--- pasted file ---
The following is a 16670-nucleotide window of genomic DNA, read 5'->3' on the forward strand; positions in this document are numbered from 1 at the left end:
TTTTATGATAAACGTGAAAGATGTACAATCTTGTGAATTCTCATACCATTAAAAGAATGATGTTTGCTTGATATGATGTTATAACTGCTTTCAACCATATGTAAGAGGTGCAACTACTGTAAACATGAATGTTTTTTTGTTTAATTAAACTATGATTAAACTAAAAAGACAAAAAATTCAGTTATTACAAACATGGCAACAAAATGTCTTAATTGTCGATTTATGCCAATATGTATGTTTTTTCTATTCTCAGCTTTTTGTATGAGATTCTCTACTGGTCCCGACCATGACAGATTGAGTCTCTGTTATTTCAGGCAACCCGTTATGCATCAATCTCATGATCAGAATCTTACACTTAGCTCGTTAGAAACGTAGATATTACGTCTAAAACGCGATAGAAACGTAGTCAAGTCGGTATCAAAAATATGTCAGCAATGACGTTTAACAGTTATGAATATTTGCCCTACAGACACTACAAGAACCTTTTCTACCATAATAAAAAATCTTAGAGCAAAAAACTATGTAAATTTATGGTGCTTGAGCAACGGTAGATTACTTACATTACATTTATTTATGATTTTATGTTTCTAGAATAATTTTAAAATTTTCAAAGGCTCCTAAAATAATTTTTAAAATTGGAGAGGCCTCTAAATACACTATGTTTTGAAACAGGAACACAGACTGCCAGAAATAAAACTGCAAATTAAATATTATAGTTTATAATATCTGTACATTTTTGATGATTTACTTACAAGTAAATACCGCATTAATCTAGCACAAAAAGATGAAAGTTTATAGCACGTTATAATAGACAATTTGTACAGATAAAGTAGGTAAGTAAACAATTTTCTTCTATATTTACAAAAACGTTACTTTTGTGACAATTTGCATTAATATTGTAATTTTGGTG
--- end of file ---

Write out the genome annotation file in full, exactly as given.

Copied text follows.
The following is a 16670-nucleotide window of genomic DNA, read 5'->3' on the forward strand; positions in this document are numbered from 1 at the left end:
TTTTATGATAAACGTGAAAGATGTACAATCTTGTGAATTCTCATACCATTAAAAGAATGATGTTTGCTTGATATGATGTTATAACTGCTTTCAACCATATGTAAGAGGTGCAACTACTGTAAACATGAATGTTTTTTTGTTTAATTAAACTATGATTAAACTAAAAAGACAAAAAATTCAGTTATTACAAACATGGCAACAAAATGTCTTAATTGTCGATTTATGCCAATATGTATGTTTTTTCTATTCTCAGCTTTTTGTATGAGATTCTCTACTGGTCCCGACCATGACAGATTGAGTCTCTGTTATTTCAGGCAACCCGTTATGCATCAATCTCATGATCAGAATCTTACACTTAGCTCGTTAGAAACGTAGATATTACGTCTAAAACGCGATAGAAACGTAGTCAAGTCGGTATCAAAAATATGTCAGCAATGACGTTTAACAGTTATGAATATTTGCCCTACAGACACTACAAGAACCTTTTCTACCATAATAAAAAATCTTAGAGCAAAAAACTATGTAAATTTATGGTGCTTGAGCAACGGTAGATTACTTACATTACATTTATTTATGATTTTATGTTTCTAGAATAATTTTAAAATTTTCAAAGGCTCCTAAAATAATTTTTAAAATTGGAGAGGCCTCTAAATACACTATGTTTTGAAACAGGAACACAGACTGCCAGAAATAAAACTGCAAATTAAATATTATAGTTTATAATATCTGTACATTTTTGATGATTTACTTACAAGTAAATACCGCATTAATCTAGCACAAAAAGATGAAAGTTTATAGCACGTTATAATAGACAATTTGTACAGATAAAGTAGGTAAGTAAACAATTTTCTTCTATATTTACAAAAACGTTACTTTTGTGACAATTTGCATTAATATTGTAATTTTGGTG